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An Interview With Author Matthew Hongoltz-Hetling
Few authors are as easily recommendable as Matthew Hongoltz-Hetling. With most of what I read, I can think of subsets of people who would or wouldn’t like it; with both of MHH’s books, the readability net is cast far and wide. Even if you tend to stick to fiction, I can almost guarantee you’ll enjoy his narrative-first explorations of bears + politics (A Libertarians Walks Into a Bear) and fringe medicine (If It Sounds Like a Quack…).
Matt was kind enough to take some time to answer a few questions about books and writing. Enjoy!
Both of your books are very funny in a subtle, often wry way. Any quick tips for injecting a bit of levity into otherwise serious and consequential topics?
Humor has become a vital tool for my writing lately, because I find that it makes the text much more accessible, and therefore magnifies its impact among audiences who don't want to be preached over. That being said, it's important to pick and choose your moments — even though I try to make the reading experience fun, working to force guffaws onto every page is a losing proposition. When I'm reporting, I keep my eyes open for those human foibles and flaws that not only make us chuckle, but also illuminate the personality of the person I'm writing about. And don't be afraid to make fun of yourself at the same time.
You have a wide journalistic range — you've done health and medicine, the environment, politics, and individual profiles, just to name a few subjects and forms. Do you credit that to being a good researcher? To having an openness to diving into new, unknown waters? Or are the things you write about actually more connected than it might seem at first blush? (It may also be a bit of all of these!)
Honestly, I think I'm just an indecisive person. The thought of specializing in a field closes so many reporting options that I prefer to be more of a generalist. I like to immerse myself in one area, understand it as best I can, and move on. Learning as I go is what makes it exciting, and it also prevents me from falling into a rut, where I'm just trying to repeatedly express the same thoughts in different packaging. I find I do better work when I'm coming in without preconceptions.
You convey a lot of empathy in your work, which I think is one of the most important qualities writers can strive for. Are there examples of empathetic books/writing that you've learned from?
Empathy abounds in journalism and nonfiction writing — we've all seen touching portraits of the kindhearted disaster victim, the hardworking athlete, the heroic teacher, etc. I think we also see lots of unflattering portraits — the sneering criminal in the courtroom, the heartless landlord, the idiotic politician.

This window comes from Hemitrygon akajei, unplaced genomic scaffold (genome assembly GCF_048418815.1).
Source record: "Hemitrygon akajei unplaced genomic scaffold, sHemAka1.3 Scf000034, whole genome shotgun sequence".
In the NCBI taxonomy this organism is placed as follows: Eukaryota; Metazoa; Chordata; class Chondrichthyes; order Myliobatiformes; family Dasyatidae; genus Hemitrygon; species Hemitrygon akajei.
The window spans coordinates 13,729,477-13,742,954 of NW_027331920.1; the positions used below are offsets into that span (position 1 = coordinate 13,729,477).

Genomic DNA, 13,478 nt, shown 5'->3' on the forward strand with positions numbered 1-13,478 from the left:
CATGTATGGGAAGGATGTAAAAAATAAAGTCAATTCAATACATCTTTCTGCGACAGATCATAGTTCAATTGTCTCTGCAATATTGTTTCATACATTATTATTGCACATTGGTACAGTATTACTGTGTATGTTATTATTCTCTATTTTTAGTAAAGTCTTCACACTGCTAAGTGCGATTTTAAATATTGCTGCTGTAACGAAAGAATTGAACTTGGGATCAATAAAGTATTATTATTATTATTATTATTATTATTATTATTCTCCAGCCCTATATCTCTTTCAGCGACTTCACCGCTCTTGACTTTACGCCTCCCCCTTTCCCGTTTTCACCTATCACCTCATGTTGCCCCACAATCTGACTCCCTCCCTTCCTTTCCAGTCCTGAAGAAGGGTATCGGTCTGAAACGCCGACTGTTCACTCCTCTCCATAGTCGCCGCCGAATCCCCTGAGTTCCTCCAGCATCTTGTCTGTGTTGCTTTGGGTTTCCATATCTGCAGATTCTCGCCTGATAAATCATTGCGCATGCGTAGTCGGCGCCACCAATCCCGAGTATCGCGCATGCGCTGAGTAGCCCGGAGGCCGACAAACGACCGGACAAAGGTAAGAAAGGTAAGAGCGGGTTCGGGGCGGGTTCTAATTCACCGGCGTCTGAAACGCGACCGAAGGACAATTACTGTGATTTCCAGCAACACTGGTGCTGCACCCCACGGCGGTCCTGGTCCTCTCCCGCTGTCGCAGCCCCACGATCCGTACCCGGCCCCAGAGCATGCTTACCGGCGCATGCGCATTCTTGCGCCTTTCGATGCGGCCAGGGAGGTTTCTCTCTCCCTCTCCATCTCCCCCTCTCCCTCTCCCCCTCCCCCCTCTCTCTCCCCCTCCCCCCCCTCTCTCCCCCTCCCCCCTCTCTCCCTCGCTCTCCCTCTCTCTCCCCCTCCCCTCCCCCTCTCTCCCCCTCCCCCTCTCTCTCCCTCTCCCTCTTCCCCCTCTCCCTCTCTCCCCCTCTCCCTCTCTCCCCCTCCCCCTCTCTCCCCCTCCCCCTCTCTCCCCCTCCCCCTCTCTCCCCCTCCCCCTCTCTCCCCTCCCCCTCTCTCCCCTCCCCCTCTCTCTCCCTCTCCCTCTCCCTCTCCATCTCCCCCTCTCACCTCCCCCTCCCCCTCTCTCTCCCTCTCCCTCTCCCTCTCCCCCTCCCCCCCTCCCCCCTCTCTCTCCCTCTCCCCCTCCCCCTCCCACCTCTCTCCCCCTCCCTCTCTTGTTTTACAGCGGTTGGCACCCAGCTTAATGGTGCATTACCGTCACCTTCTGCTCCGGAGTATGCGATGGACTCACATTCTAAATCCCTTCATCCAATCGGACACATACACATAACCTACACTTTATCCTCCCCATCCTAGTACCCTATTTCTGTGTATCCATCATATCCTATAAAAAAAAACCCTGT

The rarity is to see those two things blended together — I look for the heroic teacher who sneers in private, or the heartless landlord who becomes sympathetic when tragedy comes knocking. To me, that comes from being, not necessarily empathetic, but open to the invariable complexity of humans.
I don't know that I would point to any one writer as an influence in this regard, but I do always enjoy a story much more when there are layers to the people who populate it. John McPhee on Jackie Gleason, Bill Bryson on Babe Ruth, or even a fictional character like Jaime Lannister in George R.R. Martin's A Game of Thrones epic are all great examples of writers who have found in their characters a mix of sympathetic and damnable traits that make us both love and hate them.
Are there writers or books that have especially influenced your writing on a stylistic and/or organizational level?
Instructional books that have been particularly valuable to me include the anthology Telling True Stories: A Nonfiction Writers' Guide from the Nieman Foundation at Harvard University, Stephen King's On Writing, and of course Elements of Style by Strunk and White.
But as far as writers who I emulate, there are many that I look up to: Richard Grant, Bill Bryson, Katherine Boo, Michael Pollan, Seyward Darby, Laura Hillenbrand, George Saunders, Douglas Adams (Last Chance to See), and Erik Larson, to name a few. But I also look to fiction writers like Richard Stark, whose suspense novels show me how to open with a bang, and end on a cliffhanger.
What kind of reading do you do in your free time? Any favorite genres or authors you return to?
I am really pretty omnivorous — pulp novels of the crime (Michael Connely or Tess Gerritsen), Young Adult horror (Stephen King), sci-fi and fantasy (Nemison, and the Clarkes: Susannah and Arthur C.) genres regularly make appearances on my bed-adjacent book stack. I'll often enjoy some mainstream classic literature — Austen, Shakespeare, Dickens, Eliot. And I also like narrative nonfiction — John Mooallem, Luke Dittrich, Stefan Fatsis.
But the nonfiction genre that pulls me in most regularly is Science and Nature. I'm particularly into books that blend biological and cultural takes on some facet of the natural landscape, like Bernd Heinrich's Why We Run, Mark Lurlansky's Cod, or Robert Sullivan's Rats: Observations on the History & Habitat of the City's Most Unwanted Inhabitants.
This might be covered in the above two questions, but do you have any all-time favorite books that have had an outsized influence on your life? Books you think about and recommend on a regular basis?
The books that have had the biggest influence in my life have come when I was younger, and in a more fluid state of being. Now, I still find myself getting lost in all sorts of interesting worlds, both real and fictional, but I hesitate to elevate. It depends on who you are, and where in your life you find yourself.